Happy Friday, everyone. Yesterday we got news that the Big Ten would be playing a conference only schedule this fall, and it was apparently news to the other schools around the country as well.
The Power 5 commissioners hold daily conference calls but sources throughout the SEC were not expecting the Big Ten to announce Thursday it was scrapping its non-conference games. The announcement came a day after the Ivy League canceled its fall sports. The Big 12 was similarly caught off-guard, according to Big 12 commissioner Bob Bowlsby who told CBS Sports Big Ten commissioner Kevin Warren never gave a heads up to the other commissioners this move was coming.
This isn’t a decision that is made overnight. Warren is in his first season as the Big Ten commissioner following the retirement of longtime power broker Jim Delany, and one of his first acts was apparently to deceive his four counterparts in the other major conferences, some of whom have schools that will be impacted by this move. This doesn’t bode particularly well, Kevin. Cincinnati, who is scheduled to play Nebraska, seems a little pissed.
Statement from Cincinnati AD John Cunningham on the cancelation of the game at Nebraska pic.twitter.com/Y0gwXZJwXa— Barrett Sallee (@BarrettSallee) July 9, 2020
If the game is not rescheduled, Nebraska will theoretically owe Cincinnati $1.5 million for breaching the contract. That would be a tough bill to pay with no revenue. Hopefully the conference only thing works out for them.
In any case, there were reports that the Pac 12 would be following suit, but if that’s the plan then Greg Byrne is unaware.
AL.com reached out to Alabama athletics for comment those reports, and athletics director Greg Byrne responded Thursday evening.
“USC AD Mike Bohn and I are in regular contact,” Byrne said. “Our current plan is to play the game.”
Guess we wait and see.
Greg Sankey is pretty candid about the whole thing. He’s still optimistic, but...
Still, ESPN college football analyst Rece Davis, in an appearance on ESPN’s “Get Up,” might be a bit more optimistic.
“I talked to several people over the last several days anticipating this decision and while they respect the Ivy League and there will be, no doubt, some presidents that will be cognizant of the fact they will be viewed as not caring as much as the academic mission as much as the athletic one if they don’t follow suit with the Ivy League, but they didn’t believe that it would have a huge impact,” he said.
Emphasis mine. Rece is spot on, and there’s also a Finebaum quote in there about the “optics.” The Ivy League wasn’t as worried about the safety of the athletes as they were about the “optics” of playing sports while keeping faculty and the majority of the student body at home. To be clear, I’m not suggesting that they don’t care about their athletes, but they are also plenty smart enough to know that the risk to them is extraordinarily low. Appearances are everything in this world nowadays, unfortunately.
Oh, in case you were wondering about what Lou Holtz (lol) thinks about the whole thing:
That’s how gangs came about. When they started deemphasizing athletics in schools, people starting joining a gang because young people want to be part of something.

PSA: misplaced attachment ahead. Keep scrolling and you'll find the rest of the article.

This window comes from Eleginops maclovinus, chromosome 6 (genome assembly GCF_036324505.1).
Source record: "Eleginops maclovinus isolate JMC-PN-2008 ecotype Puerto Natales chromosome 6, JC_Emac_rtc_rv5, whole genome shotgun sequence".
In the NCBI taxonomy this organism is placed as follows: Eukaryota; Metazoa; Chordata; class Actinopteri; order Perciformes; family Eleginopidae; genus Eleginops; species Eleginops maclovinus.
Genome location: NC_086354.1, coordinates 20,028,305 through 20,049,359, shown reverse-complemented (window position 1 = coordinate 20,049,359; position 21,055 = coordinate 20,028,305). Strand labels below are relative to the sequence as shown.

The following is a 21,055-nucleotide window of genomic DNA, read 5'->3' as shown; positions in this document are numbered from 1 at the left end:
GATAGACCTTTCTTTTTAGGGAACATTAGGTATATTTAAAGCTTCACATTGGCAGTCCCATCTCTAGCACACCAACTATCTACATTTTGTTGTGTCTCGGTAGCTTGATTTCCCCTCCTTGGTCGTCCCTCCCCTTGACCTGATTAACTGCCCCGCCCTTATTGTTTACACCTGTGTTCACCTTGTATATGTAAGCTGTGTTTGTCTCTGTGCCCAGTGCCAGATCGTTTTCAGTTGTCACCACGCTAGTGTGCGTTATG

No, really, he said that. I mean, who among us hasn’t started with the idea of playing a pickup basketball game and ended up knocking off a liquor store instead?
Hey, we all are looking for a little hope, right? Well, The Pittsburgh Post-Gazette offers a little this morning. Check out this quote from the infectious disease director at Pitt medical, which is coincidentally located within the Big Ten footprint.
But another possible factor is that UPMC more recently has been seeing a mutated SARS-CoV-2 strain that seems to be more infectious but less virulent than the original strain that triggered the pandemic, said Dr. Graham Snyder, UPMC medical director of infection prevention and hospital epidemiology.
Only 2% of recent infections are causing severe enough illness to result in hospitalizations, with only one-tenth of those hospitalizations (or 0.2% of all positive cases) resulting in death.
Let’s hope this is accurate. For what it’s worth, UPMC has been suggesting that mindsets change from focusing on case counts to severity for a while now. That’s just common sense to me, but as of now we are still shutting stuff down over asymptomatic case counts. As long as that continues it will be tough to do much of anything, let alone college sports.
Jerry Jeudy is clearly terrified of the ‘Rona, y’all.
Football season needs to hurry tf up! No cap!— Jerry Jeudy⁴ (@jerryjeudy) July 9, 2020
I bet there are a lot of current players on Alabama’s roster who feel the same way, Jerry. Let’s hope you all get to play.
Jerry isn’t doing quite as well adjusting to the altitude, however.
Sheesh! It’s so hard to breathe up here. I damn near passed out going up these stairs.— Jerry Jeudy⁴ (@jerryjeudy) July 9, 2020
Hopefully he will adapt soon.
Last, Alex Reese tweeted out a little encouragement for Donta Hall, who was signed for the rest of the season by the Brooklyn Nets.
Nate Oats said candidly in March that Alex was going to have to prove that he wants to be a part of the program following an arrest for public intoxication. Reese had apparently been playing through a hip injury that required surgery after the season, and at least publicly has said all of the right things leading into his senior year. Hopefully he is able to reach his full potential this season. Oats was quite excited about him last summer.
That’s about it for today. Have a great weekend.